Learning to code can be tough, deciding what to learn while learning to code is tougher. I remember after finishing my bootcamp there were several things I tried to do. I tried learning Python, Java, Go, Rust, AWS, and every new tech that people were talking about on Twitter. I guess I was trying to become that magic unicorn developer that some of these job postings want.
This had a very adverse affect on my interviews. I had things on my resume that were nice flashy keywords but when asked about them I couldn't explain much more than the regurgitated tag line I read at the start of the docs. I couldn't explain what they do, how they work, or why I could choose to use the technologies. I mean I couldn't really say that people were talking about it on Twitter so I used it could I?
The problem here was that I was learning way too many things at the same time and not actually learning a thing. My mind wanders, I get distracted by cool things and sometimes I can't help it. I might be hyper focused on one thing sometimes and then all of a sudden lose interest and focus on something else entirely.
During on specific interview I was told to bring in a project that I worked on and present it and talk about the tech that I had used to build it. Looking at their tech stack I decided to bring a project that I was working on based on a tutorial all about Postgres, GraphQL, and React. I had a decent understanding of React at this point and not a great understanding of either Postgres or GraphQL.
I couldn't answer any questions about the underlying tech. Couldn't explain how to build new queries for more data in Postgres. I mean I just followed what the tutorial told me to do on this cool tech I found out everyone is learning.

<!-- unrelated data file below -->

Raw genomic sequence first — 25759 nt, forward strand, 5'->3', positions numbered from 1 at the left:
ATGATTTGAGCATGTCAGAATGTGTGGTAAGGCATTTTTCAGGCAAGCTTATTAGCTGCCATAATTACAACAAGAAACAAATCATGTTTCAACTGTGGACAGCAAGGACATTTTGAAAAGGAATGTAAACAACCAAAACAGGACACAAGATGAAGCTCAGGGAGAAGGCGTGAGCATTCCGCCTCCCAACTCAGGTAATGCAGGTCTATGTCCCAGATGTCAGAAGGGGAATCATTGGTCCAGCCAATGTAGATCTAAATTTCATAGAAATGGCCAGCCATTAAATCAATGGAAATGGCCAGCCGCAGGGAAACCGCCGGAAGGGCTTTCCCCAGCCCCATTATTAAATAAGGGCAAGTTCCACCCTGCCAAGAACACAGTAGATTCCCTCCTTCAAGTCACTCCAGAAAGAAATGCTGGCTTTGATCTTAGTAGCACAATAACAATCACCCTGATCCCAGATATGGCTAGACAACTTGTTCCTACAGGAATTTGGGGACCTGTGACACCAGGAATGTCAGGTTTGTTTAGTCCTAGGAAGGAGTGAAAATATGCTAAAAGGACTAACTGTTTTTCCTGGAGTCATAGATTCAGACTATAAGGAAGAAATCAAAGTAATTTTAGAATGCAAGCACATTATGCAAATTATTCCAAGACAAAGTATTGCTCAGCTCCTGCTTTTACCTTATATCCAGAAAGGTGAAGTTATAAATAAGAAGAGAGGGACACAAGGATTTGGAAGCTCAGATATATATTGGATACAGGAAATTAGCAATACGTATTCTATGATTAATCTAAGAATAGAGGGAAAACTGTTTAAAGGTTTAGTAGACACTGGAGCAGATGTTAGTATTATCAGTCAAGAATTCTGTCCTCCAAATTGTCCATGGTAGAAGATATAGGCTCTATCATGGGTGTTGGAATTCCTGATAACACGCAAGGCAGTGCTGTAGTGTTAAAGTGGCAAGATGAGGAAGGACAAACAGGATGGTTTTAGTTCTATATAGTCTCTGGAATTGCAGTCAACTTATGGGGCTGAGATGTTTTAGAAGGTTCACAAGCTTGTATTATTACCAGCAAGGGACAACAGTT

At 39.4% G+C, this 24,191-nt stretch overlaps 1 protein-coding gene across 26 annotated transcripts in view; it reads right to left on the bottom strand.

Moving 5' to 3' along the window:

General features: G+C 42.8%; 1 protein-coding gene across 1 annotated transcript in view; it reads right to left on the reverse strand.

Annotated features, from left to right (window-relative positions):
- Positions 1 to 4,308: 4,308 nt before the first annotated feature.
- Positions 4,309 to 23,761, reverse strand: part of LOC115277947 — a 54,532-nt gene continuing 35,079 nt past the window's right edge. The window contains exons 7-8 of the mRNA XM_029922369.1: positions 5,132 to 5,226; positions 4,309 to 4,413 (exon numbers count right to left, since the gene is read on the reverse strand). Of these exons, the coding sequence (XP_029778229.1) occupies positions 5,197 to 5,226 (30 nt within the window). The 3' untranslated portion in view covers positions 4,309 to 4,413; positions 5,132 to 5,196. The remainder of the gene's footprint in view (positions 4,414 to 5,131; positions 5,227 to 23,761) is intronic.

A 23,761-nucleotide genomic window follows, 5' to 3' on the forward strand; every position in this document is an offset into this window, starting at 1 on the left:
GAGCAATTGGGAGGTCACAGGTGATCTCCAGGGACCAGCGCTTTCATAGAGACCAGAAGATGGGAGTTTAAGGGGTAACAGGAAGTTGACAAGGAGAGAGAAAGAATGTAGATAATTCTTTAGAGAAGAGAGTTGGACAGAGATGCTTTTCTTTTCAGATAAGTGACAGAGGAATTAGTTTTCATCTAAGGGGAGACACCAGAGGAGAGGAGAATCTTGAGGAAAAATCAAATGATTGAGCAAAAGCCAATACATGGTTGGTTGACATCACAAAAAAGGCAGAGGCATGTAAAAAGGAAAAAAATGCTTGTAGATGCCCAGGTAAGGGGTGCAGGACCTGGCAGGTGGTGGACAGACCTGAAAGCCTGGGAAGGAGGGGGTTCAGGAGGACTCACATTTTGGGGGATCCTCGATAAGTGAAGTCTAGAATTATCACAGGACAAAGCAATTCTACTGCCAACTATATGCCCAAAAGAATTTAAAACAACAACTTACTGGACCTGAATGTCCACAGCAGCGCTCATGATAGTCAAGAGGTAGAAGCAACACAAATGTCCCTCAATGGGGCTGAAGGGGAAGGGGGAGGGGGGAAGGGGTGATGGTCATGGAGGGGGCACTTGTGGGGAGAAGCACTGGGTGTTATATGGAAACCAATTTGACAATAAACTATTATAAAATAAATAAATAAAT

I was focused too much on the flashy cool things and not enough on the fundamentals behind why these things are working or why these solutions exist.
Technology is constantly changing and there is always going to be something new to learn. At the beginning however it is always better to focus on the boring stuff, the fundamentals, the things that aren't that exciting. Those skills are what is going to help get you into your first role so you can then, if you decide to or need it for work, learn some cooler tech.
After that disaster of an interview I took a couple weeks to review the fundamentals of JS/React and really just focused on the fundamentals. I tried recreating tutorial projects by myself, doing focused small projects instead of larger ones that might not get done and that eventually led me to my first job as a dev.
Now I find myself diving into and learning about web3 in an effort to switch careers into this space. The entire web3 ecosystem is shiny and new and I find myself at times slipping into old habits of wanting to learn something new every other day. Or really every other hour if we're being honest since this space just moves that rapidly sometimes. I remembered everything from the start of my journey a couple weeks ago and I became determined just to refocus on one aspect of the web3 world. I am already a frontend developer, so I decided to focus on looking at how I can use my frontend skills to interact with blockchain technology while learning the fundamentals of it and teaching it to others.
It's been almost a year since I started actively trying to look into this tech and I keep going back to the fundamentals like I did before. Learning about Solidity basics over and over and teaching them to others is what is really helping me, and as of writing this I'm waiting to see if maybe I might be landing a full time role in the web3 space.
Those shiny objects are everywhere, even among the shiny objects you are trying to focus on there are glints of brighter shininess that might distract you from the bigger picture. The best results usually come from having a general understanding of the shininess but focusing on the less exciting aspects that help you keep everything else exciting.
There was definitely a pun or metaphor there that I failed to get at but hopefully the point still came across!